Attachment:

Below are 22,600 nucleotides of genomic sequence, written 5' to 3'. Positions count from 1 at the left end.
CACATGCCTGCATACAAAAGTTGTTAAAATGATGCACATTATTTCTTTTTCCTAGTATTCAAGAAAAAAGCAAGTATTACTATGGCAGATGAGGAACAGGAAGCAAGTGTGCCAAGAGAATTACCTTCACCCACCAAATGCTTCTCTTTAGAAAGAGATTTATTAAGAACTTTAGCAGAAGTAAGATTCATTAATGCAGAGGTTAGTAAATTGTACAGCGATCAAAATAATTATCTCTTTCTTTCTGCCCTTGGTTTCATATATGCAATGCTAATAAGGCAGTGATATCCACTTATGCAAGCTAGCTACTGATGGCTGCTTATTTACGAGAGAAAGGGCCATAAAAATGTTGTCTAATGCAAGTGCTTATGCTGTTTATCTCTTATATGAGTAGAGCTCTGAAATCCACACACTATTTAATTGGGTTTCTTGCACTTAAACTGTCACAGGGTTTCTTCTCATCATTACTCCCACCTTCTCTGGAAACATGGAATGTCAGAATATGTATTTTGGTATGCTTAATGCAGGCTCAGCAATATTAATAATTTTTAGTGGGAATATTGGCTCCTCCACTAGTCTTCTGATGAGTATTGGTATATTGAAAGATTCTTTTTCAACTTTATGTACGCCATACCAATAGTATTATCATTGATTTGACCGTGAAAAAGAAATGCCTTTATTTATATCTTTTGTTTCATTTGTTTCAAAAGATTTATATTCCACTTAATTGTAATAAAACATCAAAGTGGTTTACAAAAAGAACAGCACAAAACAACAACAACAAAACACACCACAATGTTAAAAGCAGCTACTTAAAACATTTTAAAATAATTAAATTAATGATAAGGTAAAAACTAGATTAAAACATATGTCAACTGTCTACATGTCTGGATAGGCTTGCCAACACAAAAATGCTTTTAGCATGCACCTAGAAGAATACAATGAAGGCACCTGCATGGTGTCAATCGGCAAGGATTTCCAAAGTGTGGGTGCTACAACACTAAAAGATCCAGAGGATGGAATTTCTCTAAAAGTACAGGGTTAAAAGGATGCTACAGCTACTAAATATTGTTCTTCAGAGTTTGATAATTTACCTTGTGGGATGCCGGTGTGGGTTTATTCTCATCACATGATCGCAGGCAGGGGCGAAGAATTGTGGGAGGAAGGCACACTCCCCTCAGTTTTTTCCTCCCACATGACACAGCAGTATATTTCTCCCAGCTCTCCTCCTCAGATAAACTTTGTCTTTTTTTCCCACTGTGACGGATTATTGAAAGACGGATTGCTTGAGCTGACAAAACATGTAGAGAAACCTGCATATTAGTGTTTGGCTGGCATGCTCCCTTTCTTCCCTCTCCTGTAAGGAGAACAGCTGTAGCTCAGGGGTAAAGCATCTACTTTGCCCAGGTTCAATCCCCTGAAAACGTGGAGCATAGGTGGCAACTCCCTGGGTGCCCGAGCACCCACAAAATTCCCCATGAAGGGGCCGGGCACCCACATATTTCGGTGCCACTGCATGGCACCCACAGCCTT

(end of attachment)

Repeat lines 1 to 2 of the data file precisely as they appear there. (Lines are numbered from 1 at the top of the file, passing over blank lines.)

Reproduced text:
Below are 22,600 nucleotides of genomic sequence, written 5' to 3'. Positions count from 1 at the left end.
CACATGCCTGCATACAAAAGTTGTTAAAATGATGCACATTATTTCTTTTTCCTAGTATTCAAGAAAAAAGCAAGTATTACTATGGCAGATGAGGAACAGGAAGCAAGTGTGCCAAGAGAATTACCTTCACCCACCAAATGCTTCTCTTTAGAAAGAGATTTATTAAGAACTTTAGCAGAAGTAAGATTCATTAATGCAGAGGTTAGTAAATTGTACAGCGATCAAAATAATTATCTCTTTCTTTCTGCCCTTGGTTTCATATATGCAATGCTAATAAGGCAGTGATATCCACTTATGCAAGCTAGCTACTGATGGCTGCTTATTTACGAGAGAAAGGGCCATAAAAATGTTGTCTAATGCAAGTGCTTATGCTGTTTATCTCTTATATGAGTAGAGCTCTGAAATCCACACACTATTTAATTGGGTTTCTTGCACTTAAACTGTCACAGGGTTTCTTCTCATCATTACTCCCACCTTCTCTGGAAACATGGAATGTCAGAATATGTATTTTGGTATGCTTAATGCAGGCTCAGCAATATTAATAATTTTTAGTGGGAATATTGGCTCCTCCACTAGTCTTCTGATGAGTATTGGTATATTGAAAGATTCTTTTTCAACTTTATGTACGCCATACCAATAGTATTATCATTGATTTGACCGTGAAAAAGAAATGCCTTTATTTATATCTTTTGTTTCATTTGTTTCAAAAGATTTATATTCCACTTAATTGTAATAAAACATCAAAGTGGTTTACAAAAAGAACAGCACAAAACAACAACAACAAAACACACCACAATGTTAAAAGCAGCTACTTAAAACATTTTAAAATAATTAAATTAATGATAAGGTAAAAACTAGATTAAAACATATGTCAACTGTCTACATGTCTGGATAGGCTTGCCAACACAAAAATGCTTTTAGCATGCACCTAGAAGAATACAATGAAGGCACCTGCATGGTGTCAATCGGCAAGGATTTCCAAAGTGTGGGTGCTACAACACTAAAAGATCCAGAGGATGGAATTTCTCTAAAAGTACAGGGTTAAAAGGATGCTACAGCTACTAAATATTGTTCTTCAGAGTTTGATAATTTACCTTGTGGGATGCCGGTGTGGGTTTATTCTCATCACATGATCGCAGGCAGGGGCGAAGAATTGTGGGAGGAAGGCACACTCCCCTCAGTTTTTTCCTCCCACATGACACAGCAGTATATTTCTCCCAGCTCTCCTCCTCAGATAAACTTTGTCTTTTTTTCCCACTGTGACGGATTATTGAAAGACGGATTGCTTGAGCTGACAAAACATGTAGAGAAACCTGCATATTAGTGTTTGGCTGGCATGCTCCCTTTCTTCCCTCTCCTGTAAGGAGAACAGCTGTAGCTCAGGGGTAAAGCATCTACTTTGCCCAGGTTCAATCCCCTGAAAACGTGGAGCATAGGTGGCAACTCCCTGGGTGCCCGAGCACCCACAAAATTCCCCATGAAGGGGCCGGGCACCCACATATTTCGGTGCCACTGCATGGCACCCACAGCCTT